But signs of greater willingness to cooperate on maritime law enforcement and other maritime issues, encouraged by Beijing’s aggressive behavior, are beginning to appear among ASEAN’s bordering states. An agreement between Indonesia and the Philippines on their overlapping EEZs in the Celebes Sea was ratified by the two governments in 2014. Vietnam and Malaysia plan to sign a memorandum of understanding on security cooperation dealing with several issues, including illegal Vietnamese fishing in Malaysian waters. . Vietnam and Indonesia, meanwhile, are continuing negotiations to establish provisional borders in overlapping areas of their claimed EEZs in the North Natuna Sea; in December last year, the two nations signed a memorandum pledging to improve maritime safety and security cooperation.
These bilateral agreements should be interpreted both as an affirmation of the parties’ maritime rights and as a clear rejection of China’s illegal “nine-dash line” claims.
Beijing’s deployment of militia vessels for sea fishing exposes them to suspicion of illegal fishing and therefore also to legitimate maritime law enforcement actions under UNCLOS. The long-standing problem of illegal, unreported and unregulated fishing in the South China Sea may therefore present a significant opportunity for the South China Sea states most threatened by China’s illegal maritime claims – the Philippines, Vietnam, Malaysia and Indonesia – to collectively develop, with increased capacity building and regulatory support from the Quad states, a non-military UNCLOS-based means to push back claims and tactics of China’s gray area.
This will ensure that regional, rather than external, actors take the lead in defending and asserting maritime rights. It will also provide a broad and unambiguous assertion of the authority and relevance of UNCLOS and impose responsibility for any military escalation on China by imposing gray area dilemmas on the Chinese leadership, especially in terms of calculations. conflict threshold.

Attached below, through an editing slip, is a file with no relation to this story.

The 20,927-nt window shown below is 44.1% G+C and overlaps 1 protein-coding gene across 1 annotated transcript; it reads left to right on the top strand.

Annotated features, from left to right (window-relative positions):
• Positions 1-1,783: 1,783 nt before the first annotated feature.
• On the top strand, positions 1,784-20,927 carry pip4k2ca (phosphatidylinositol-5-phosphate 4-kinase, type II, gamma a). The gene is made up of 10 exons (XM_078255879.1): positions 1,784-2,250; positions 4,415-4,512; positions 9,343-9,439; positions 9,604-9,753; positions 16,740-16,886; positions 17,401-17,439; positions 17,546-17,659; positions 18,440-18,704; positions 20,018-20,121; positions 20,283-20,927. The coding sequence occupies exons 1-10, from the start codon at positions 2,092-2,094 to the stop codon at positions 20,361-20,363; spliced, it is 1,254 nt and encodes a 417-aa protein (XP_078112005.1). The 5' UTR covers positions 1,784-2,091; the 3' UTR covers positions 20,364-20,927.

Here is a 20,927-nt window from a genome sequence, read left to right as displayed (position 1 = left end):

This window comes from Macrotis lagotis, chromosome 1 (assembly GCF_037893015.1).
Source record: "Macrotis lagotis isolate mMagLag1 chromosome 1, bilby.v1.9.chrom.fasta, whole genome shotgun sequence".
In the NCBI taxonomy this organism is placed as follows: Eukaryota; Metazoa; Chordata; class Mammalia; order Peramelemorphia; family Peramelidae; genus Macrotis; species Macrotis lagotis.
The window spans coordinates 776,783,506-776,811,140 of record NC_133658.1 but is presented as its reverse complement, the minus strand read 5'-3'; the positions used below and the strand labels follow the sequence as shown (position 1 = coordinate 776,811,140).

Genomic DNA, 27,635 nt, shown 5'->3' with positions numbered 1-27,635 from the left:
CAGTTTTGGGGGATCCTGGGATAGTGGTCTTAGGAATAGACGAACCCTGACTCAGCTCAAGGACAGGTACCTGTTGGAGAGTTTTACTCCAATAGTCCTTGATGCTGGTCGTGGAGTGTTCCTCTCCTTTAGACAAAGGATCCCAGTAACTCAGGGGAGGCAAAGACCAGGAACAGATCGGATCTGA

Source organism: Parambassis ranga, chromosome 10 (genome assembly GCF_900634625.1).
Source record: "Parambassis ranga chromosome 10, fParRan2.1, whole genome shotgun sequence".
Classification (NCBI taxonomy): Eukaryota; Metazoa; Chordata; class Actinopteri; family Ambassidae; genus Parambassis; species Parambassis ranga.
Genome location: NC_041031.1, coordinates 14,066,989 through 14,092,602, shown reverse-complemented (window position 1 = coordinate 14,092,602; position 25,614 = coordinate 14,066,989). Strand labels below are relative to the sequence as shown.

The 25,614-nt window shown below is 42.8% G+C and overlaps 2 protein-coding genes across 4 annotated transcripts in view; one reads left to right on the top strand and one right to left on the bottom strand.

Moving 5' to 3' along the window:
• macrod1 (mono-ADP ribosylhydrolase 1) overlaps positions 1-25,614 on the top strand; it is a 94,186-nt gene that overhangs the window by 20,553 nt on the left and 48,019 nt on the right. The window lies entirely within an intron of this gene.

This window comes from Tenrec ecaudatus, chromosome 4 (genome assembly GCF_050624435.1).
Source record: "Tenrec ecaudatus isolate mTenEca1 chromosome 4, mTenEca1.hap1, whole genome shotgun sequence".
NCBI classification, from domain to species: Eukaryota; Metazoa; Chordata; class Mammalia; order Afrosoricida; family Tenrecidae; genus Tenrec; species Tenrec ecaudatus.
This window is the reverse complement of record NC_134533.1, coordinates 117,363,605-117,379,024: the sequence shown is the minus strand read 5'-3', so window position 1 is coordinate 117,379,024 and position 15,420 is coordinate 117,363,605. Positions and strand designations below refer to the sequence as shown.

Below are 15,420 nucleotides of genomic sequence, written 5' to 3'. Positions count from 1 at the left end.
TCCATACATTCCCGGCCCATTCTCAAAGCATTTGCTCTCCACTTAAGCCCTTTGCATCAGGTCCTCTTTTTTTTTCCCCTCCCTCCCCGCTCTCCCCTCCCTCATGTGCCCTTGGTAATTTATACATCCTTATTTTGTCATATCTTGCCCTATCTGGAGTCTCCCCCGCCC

Besides the geostrategic threat posed by a Chinese takeover of the South China Sea, the alternative to cooperative EEZ regulation and better maritime law enforcement is a Chinese-controlled South China Sea. This would extinguish the resources and freedom of navigation rights of all other states and render any plan for cooperative or multilateral management (eg through a regional fisheries management organization) of these resources and rights redundant. The risk of a catastrophic collapse of the region’s greatest fishery resource due to Chinese mismanagement, increased competition and conflict, or both, would increase dramatically. Such an outcome would most likely mean more illegal fishing in the already depleted waters of Southeast Asia and in the EEZs of other states, including Australia and Japan.
By collectively supporting the Philippines, Malaysia, Vietnam and Indonesia in their efforts to more effectively regulate and monitor fishing and other maritime activities, the Quad states can indirectly push back against China’s gray zone encroachments while helping coastal states better manage a long-standing problem. threat to the socio-economic security and future prosperity of the region.
Michael Heazle is an assistant professor at the Griffith Asia Institute at Griffith University and teaches international relations at Kyoto University of Foreign Studies.
This article appears courtesy of The Strategist and can be found in its original form here.
The views expressed here are those of the author and not necessarily those of The Maritime Executive.